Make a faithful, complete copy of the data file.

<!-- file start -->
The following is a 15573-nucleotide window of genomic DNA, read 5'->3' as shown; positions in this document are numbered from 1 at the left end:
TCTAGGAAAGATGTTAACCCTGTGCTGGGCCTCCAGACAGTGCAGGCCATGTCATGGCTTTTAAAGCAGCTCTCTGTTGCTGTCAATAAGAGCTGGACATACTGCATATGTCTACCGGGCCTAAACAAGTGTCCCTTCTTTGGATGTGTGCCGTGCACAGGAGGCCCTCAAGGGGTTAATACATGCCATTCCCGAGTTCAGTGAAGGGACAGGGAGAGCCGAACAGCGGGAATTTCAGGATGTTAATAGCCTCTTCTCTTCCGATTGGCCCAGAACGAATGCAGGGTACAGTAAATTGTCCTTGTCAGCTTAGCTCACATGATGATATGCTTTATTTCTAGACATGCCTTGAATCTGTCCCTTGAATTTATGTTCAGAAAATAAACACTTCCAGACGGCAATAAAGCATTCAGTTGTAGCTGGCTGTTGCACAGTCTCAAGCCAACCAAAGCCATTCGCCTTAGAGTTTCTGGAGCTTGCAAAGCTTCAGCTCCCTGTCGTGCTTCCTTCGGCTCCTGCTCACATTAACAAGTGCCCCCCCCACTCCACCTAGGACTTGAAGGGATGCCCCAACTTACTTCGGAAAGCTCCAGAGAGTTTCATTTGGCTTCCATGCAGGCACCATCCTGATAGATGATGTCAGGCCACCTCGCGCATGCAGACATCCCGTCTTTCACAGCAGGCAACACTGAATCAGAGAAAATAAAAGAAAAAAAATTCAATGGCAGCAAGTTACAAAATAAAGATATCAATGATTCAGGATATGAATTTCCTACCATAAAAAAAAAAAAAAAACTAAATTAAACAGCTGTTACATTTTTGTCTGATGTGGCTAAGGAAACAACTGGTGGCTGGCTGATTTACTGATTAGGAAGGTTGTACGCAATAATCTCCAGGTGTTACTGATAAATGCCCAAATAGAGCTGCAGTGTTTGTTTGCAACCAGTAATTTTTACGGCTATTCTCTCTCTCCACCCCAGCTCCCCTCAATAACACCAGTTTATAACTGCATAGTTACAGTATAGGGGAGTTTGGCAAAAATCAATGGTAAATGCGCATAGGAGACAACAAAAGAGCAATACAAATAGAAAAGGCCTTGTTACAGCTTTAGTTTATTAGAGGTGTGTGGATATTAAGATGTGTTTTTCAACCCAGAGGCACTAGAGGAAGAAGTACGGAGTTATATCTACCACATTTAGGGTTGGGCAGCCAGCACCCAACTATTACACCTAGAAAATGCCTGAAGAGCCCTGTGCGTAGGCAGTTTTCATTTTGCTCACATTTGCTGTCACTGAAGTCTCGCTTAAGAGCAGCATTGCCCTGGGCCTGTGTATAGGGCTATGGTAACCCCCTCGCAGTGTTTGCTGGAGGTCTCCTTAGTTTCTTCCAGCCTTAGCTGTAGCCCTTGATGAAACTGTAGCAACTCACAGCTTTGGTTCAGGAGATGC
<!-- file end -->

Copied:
The following is a 15573-nucleotide window of genomic DNA, read 5'->3' as shown; positions in this document are numbered from 1 at the left end:
TCTAGGAAAGATGTTAACCCTGTGCTGGGCCTCCAGACAGTGCAGGCCATGTCATGGCTTTTAAAGCAGCTCTCTGTTGCTGTCAATAAGAGCTGGACATACTGCATATGTCTACCGGGCCTAAACAAGTGTCCCTTCTTTGGATGTGTGCCGTGCACAGGAGGCCCTCAAGGGGTTAATACATGCCATTCCCGAGTTCAGTGAAGGGACAGGGAGAGCCGAACAGCGGGAATTTCAGGATGTTAATAGCCTCTTCTCTTCCGATTGGCCCAGAACGAATGCAGGGTACAGTAAATTGTCCTTGTCAGCTTAGCTCACATGATGATATGCTTTATTTCTAGACATGCCTTGAATCTGTCCCTTGAATTTATGTTCAGAAAATAAACACTTCCAGACGGCAATAAAGCATTCAGTTGTAGCTGGCTGTTGCACAGTCTCAAGCCAACCAAAGCCATTCGCCTTAGAGTTTCTGGAGCTTGCAAAGCTTCAGCTCCCTGTCGTGCTTCCTTCGGCTCCTGCTCACATTAACAAGTGCCCCCCCCACTCCACCTAGGACTTGAAGGGATGCCCCAACTTACTTCGGAAAGCTCCAGAGAGTTTCATTTGGCTTCCATGCAGGCACCATCCTGATAGATGATGTCAGGCCACCTCGCGCATGCAGACATCCCGTCTTTCACAGCAGGCAACACTGAATCAGAGAAAATAAAAGAAAAAAAATTCAATGGCAGCAAGTTACAAAATAAAGATATCAATGATTCAGGATATGAATTTCCTACCATAAAAAAAAAAAAAAAACTAAATTAAACAGCTGTTACATTTTTGTCTGATGTGGCTAAGGAAACAACTGGTGGCTGGCTGATTTACTGATTAGGAAGGTTGTACGCAATAATCTCCAGGTGTTACTGATAAATGCCCAAATAGAGCTGCAGTGTTTGTTTGCAACCAGTAATTTTTACGGCTATTCTCTCTCTCCACCCCAGCTCCCCTCAATAACACCAGTTTATAACTGCATAGTTACAGTATAGGGGAGTTTGGCAAAAATCAATGGTAAATGCGCATAGGAGACAACAAAAGAGCAATACAAATAGAAAAGGCCTTGTTACAGCTTTAGTTTATTAGAGGTGTGTGGATATTAAGATGTGTTTTTCAACCCAGAGGCACTAGAGGAAGAAGTACGGAGTTATATCTACCACATTTAGGGTTGGGCAGCCAGCACCCAACTATTACACCTAGAAAATGCCTGAAGAGCCCTGTGCGTAGGCAGTTTTCATTTTGCTCACATTTGCTGTCACTGAAGTCTCGCTTAAGAGCAGCATTGCCCTGGGCCTGTGTATAGGGCTATGGTAACCCCCTCGCAGTGTTTGCTGGAGGTCTCCTTAGTTTCTTCCAGCCTTAGCTGTAGCCCTTGATGAAACTGTAGCAACTCACAGCTTTGGTTCAGGAGATGC